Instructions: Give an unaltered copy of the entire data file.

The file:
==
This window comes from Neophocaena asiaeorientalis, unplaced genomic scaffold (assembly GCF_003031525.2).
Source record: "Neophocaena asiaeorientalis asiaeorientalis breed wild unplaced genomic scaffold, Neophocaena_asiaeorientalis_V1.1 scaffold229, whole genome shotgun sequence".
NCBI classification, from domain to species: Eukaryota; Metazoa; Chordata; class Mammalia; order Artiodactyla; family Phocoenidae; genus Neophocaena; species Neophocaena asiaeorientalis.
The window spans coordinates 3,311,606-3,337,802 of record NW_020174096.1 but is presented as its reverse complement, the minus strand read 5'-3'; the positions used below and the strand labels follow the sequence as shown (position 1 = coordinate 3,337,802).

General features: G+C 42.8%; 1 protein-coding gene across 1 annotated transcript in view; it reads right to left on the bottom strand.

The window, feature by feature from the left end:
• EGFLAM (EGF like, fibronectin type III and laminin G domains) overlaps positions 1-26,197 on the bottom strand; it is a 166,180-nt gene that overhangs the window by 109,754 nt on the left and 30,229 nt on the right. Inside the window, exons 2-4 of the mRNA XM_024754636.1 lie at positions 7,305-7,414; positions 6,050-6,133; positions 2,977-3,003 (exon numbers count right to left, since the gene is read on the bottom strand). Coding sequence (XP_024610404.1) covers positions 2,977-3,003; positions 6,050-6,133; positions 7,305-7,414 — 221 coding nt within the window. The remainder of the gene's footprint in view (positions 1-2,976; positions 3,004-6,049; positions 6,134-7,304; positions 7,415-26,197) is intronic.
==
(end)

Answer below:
This window comes from Neophocaena asiaeorientalis, unplaced genomic scaffold (assembly GCF_003031525.2).
Source record: "Neophocaena asiaeorientalis asiaeorientalis breed wild unplaced genomic scaffold, Neophocaena_asiaeorientalis_V1.1 scaffold229, whole genome shotgun sequence".
NCBI classification, from domain to species: Eukaryota; Metazoa; Chordata; class Mammalia; order Artiodactyla; family Phocoenidae; genus Neophocaena; species Neophocaena asiaeorientalis.
The window spans coordinates 3,311,606-3,337,802 of record NW_020174096.1 but is presented as its reverse complement, the minus strand read 5'-3'; the positions used below and the strand labels follow the sequence as shown (position 1 = coordinate 3,337,802).

General features: G+C 42.8%; 1 protein-coding gene across 1 annotated transcript in view; it reads right to left on the bottom strand.

The window, feature by feature from the left end:
• EGFLAM (EGF like, fibronectin type III and laminin G domains) overlaps positions 1-26,197 on the bottom strand; it is a 166,180-nt gene that overhangs the window by 109,754 nt on the left and 30,229 nt on the right. Inside the window, exons 2-4 of the mRNA XM_024754636.1 lie at positions 7,305-7,414; positions 6,050-6,133; positions 2,977-3,003 (exon numbers count right to left, since the gene is read on the bottom strand). Coding sequence (XP_024610404.1) covers positions 2,977-3,003; positions 6,050-6,133; positions 7,305-7,414 — 221 coding nt within the window. The remainder of the gene's footprint in view (positions 1-2,976; positions 3,004-6,049; positions 6,134-7,304; positions 7,415-26,197) is intronic.